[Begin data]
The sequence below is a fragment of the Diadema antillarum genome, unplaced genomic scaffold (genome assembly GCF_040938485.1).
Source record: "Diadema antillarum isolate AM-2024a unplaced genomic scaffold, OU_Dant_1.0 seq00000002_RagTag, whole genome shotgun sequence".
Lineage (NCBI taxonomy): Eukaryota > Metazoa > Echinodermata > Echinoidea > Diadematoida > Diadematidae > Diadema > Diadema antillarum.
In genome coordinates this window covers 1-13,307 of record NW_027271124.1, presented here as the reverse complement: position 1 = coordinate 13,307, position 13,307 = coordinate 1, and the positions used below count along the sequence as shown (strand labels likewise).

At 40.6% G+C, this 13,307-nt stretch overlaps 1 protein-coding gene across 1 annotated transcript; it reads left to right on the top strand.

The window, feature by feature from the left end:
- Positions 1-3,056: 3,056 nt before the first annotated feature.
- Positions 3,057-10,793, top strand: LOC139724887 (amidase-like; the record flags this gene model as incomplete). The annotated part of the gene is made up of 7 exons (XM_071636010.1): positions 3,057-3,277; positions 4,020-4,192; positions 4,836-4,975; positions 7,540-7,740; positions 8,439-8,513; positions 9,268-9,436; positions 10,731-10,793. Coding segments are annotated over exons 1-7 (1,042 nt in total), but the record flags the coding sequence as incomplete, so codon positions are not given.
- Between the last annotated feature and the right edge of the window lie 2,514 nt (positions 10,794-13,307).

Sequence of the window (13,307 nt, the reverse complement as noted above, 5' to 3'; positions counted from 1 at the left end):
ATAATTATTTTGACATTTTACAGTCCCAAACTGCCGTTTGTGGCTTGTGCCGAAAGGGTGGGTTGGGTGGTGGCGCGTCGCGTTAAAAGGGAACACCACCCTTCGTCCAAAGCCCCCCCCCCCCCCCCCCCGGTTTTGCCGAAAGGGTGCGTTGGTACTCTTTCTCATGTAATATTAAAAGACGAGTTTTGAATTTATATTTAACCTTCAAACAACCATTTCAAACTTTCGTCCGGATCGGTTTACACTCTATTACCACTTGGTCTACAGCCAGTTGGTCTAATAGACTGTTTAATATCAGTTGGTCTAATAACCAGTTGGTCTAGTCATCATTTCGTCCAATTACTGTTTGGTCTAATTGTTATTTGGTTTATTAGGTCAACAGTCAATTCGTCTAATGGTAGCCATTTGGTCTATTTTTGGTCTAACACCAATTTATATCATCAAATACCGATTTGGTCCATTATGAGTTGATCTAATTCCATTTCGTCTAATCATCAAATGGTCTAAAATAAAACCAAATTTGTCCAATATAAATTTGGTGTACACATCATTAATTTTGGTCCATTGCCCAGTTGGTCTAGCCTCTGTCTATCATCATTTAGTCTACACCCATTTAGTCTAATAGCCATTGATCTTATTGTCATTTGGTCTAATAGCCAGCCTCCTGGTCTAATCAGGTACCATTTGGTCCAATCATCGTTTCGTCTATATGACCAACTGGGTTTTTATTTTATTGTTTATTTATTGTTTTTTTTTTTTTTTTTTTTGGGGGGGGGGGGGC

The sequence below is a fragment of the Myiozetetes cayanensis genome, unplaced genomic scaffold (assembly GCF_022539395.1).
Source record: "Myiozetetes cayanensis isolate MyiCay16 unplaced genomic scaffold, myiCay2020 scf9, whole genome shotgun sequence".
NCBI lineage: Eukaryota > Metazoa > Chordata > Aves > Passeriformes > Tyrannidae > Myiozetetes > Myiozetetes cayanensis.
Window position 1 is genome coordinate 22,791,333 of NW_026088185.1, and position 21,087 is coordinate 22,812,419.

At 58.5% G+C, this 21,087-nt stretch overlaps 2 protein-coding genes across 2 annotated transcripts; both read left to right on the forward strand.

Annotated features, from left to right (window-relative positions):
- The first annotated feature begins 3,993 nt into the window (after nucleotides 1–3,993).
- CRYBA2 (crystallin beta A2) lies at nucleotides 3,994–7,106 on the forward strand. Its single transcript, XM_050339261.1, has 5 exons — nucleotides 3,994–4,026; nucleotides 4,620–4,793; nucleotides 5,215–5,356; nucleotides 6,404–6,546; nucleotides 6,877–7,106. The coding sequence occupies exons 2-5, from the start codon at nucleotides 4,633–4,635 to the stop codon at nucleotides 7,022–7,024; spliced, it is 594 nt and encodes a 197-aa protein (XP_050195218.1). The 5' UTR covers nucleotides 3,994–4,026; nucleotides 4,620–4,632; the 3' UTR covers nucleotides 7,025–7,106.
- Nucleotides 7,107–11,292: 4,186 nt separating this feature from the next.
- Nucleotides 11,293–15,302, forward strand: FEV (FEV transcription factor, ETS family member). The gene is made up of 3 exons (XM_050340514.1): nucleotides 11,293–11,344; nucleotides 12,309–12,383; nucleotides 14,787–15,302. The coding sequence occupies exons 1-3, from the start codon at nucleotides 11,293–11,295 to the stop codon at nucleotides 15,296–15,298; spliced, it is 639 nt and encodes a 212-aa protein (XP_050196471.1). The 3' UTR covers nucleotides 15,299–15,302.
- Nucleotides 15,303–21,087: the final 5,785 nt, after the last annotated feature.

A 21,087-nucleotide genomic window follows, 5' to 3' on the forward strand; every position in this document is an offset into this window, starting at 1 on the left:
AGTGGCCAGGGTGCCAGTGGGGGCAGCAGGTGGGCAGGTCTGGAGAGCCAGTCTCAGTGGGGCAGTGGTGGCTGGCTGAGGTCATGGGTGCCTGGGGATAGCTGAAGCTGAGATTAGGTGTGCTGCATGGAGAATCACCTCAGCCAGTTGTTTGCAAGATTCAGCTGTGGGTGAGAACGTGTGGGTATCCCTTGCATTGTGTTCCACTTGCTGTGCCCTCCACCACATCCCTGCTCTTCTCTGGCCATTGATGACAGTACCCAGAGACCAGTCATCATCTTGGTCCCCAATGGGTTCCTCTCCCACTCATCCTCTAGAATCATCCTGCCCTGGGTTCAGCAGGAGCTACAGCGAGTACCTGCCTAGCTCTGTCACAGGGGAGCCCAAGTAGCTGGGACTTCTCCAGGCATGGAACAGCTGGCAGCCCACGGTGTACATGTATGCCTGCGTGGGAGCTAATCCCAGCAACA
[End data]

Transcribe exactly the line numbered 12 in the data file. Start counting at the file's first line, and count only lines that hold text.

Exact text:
The sequence below is a fragment of the Myiozetetes cayanensis genome, unplaced genomic scaffold (assembly GCF_022539395.1).